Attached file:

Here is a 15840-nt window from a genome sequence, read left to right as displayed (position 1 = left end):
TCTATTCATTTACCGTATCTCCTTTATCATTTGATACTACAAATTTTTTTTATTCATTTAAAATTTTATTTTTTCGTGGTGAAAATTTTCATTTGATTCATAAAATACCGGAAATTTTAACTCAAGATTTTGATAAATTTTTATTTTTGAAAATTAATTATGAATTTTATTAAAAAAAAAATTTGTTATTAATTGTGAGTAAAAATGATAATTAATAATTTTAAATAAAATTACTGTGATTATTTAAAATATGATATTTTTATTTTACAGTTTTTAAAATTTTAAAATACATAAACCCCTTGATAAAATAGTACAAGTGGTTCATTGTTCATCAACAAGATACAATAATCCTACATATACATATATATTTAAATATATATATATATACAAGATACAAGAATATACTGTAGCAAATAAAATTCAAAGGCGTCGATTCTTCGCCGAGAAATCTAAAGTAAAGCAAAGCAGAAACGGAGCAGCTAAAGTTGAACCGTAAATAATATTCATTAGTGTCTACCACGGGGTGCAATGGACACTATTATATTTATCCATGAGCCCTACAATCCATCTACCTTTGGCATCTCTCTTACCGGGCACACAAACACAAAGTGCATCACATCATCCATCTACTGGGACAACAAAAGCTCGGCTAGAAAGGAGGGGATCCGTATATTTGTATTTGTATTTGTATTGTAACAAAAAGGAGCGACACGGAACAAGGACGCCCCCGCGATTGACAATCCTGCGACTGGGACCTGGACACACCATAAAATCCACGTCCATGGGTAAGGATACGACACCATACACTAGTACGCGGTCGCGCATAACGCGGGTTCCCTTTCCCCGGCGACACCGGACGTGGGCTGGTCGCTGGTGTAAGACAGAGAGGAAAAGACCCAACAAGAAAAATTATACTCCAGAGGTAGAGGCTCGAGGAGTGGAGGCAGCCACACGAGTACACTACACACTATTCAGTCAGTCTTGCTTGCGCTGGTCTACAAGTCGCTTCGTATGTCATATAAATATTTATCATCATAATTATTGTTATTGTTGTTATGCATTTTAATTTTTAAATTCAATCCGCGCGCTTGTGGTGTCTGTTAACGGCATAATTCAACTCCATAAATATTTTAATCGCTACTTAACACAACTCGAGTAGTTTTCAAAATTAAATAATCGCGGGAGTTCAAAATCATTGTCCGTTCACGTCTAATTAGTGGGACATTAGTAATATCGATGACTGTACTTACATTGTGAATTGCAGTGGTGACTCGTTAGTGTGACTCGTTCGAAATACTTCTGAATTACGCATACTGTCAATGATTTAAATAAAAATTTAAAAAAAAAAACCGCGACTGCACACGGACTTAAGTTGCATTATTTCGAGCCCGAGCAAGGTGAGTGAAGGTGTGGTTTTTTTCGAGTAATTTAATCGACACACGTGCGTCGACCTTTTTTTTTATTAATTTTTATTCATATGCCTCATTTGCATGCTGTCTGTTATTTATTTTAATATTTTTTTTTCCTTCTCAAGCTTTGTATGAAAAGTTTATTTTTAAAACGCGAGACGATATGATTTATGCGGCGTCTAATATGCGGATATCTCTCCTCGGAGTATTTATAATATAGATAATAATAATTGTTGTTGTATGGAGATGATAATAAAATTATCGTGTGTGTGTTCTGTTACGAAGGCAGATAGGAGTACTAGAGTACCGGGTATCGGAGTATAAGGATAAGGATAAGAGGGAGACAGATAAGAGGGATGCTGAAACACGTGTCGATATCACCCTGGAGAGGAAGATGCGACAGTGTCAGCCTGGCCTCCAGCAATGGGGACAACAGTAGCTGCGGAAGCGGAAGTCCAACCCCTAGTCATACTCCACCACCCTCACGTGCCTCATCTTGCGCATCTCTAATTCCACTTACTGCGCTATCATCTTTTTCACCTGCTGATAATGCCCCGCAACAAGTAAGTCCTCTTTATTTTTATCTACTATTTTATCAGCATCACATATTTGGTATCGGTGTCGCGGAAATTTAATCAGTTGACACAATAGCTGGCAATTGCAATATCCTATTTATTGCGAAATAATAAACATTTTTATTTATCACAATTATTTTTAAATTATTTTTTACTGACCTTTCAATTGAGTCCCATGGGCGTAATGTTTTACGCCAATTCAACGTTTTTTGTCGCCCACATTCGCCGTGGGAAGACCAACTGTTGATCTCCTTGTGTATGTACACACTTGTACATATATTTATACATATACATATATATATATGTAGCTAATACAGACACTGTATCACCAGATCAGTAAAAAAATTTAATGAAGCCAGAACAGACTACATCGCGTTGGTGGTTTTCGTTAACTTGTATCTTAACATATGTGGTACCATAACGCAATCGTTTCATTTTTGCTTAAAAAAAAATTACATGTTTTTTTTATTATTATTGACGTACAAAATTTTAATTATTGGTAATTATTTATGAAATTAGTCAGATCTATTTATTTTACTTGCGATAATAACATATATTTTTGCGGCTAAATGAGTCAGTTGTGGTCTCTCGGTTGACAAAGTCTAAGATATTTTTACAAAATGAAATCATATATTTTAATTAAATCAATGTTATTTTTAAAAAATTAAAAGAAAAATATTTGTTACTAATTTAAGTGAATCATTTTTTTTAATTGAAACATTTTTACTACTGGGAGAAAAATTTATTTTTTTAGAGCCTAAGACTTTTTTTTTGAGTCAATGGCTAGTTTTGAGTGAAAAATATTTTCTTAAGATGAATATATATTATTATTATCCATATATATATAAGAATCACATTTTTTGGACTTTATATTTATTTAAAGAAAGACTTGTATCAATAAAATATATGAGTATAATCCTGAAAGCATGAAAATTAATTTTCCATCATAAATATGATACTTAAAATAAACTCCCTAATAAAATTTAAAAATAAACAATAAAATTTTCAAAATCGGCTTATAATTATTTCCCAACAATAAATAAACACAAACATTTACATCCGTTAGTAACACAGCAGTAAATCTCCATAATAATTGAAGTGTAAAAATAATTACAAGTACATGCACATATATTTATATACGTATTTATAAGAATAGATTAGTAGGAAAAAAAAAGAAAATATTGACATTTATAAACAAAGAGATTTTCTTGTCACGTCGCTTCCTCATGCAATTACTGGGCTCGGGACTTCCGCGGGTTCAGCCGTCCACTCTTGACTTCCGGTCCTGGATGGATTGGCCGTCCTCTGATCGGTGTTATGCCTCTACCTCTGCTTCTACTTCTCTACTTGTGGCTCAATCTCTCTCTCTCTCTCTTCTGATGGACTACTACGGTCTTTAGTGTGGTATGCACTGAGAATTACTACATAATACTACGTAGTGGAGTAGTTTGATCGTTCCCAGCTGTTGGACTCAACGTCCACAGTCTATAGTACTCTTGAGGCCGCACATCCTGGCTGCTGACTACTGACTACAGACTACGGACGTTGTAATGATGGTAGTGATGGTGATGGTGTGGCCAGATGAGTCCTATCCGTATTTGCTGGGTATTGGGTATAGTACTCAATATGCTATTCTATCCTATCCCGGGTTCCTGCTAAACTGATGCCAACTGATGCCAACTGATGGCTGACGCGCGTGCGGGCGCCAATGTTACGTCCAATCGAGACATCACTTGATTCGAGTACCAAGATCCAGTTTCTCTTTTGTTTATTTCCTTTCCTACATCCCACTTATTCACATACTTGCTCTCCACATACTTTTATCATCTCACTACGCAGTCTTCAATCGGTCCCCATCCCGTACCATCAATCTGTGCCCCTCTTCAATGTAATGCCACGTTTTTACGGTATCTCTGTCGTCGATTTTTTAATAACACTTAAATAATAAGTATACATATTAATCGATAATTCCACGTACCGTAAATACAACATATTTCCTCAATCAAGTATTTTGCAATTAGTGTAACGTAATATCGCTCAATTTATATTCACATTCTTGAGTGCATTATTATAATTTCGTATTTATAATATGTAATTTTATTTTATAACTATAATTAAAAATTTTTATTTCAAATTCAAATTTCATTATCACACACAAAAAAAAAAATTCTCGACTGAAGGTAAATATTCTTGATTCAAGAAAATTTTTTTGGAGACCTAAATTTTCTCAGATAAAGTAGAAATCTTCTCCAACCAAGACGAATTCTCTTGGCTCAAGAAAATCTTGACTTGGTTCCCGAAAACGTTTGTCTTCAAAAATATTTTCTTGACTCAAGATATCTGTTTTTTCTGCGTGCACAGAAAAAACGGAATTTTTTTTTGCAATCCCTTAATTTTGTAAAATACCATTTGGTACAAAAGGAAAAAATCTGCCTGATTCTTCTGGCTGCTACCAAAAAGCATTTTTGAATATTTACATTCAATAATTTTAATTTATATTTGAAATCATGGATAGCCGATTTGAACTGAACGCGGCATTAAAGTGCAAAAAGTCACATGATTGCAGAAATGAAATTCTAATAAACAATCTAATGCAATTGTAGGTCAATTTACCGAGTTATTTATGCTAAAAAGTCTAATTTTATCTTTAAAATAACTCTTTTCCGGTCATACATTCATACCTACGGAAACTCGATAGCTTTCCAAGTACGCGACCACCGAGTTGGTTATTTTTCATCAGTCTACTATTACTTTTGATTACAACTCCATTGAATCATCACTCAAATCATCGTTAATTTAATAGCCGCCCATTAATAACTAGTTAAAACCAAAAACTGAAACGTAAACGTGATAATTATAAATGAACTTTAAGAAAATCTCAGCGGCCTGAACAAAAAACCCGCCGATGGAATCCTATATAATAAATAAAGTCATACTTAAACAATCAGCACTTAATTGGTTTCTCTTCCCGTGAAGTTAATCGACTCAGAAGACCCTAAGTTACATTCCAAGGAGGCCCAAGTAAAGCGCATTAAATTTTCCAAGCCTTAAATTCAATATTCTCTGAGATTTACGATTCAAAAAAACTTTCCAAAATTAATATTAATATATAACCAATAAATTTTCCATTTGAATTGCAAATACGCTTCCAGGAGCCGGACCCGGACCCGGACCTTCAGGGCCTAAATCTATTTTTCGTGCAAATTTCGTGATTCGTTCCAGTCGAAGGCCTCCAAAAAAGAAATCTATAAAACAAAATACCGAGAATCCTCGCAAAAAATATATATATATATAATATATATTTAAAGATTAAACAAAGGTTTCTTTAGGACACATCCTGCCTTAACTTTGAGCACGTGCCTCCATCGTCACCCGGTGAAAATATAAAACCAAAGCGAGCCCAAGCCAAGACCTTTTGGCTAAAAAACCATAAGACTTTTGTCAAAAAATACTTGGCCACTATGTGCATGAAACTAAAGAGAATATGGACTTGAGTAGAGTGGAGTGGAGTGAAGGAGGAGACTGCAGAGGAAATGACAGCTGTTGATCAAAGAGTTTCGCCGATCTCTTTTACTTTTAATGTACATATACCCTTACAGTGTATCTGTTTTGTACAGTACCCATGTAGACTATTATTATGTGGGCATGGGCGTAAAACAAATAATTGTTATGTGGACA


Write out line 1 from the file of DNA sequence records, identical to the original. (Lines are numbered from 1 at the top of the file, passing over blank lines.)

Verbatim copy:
Here is a 15840-nt window from a genome sequence, read left to right as displayed (position 1 = left end):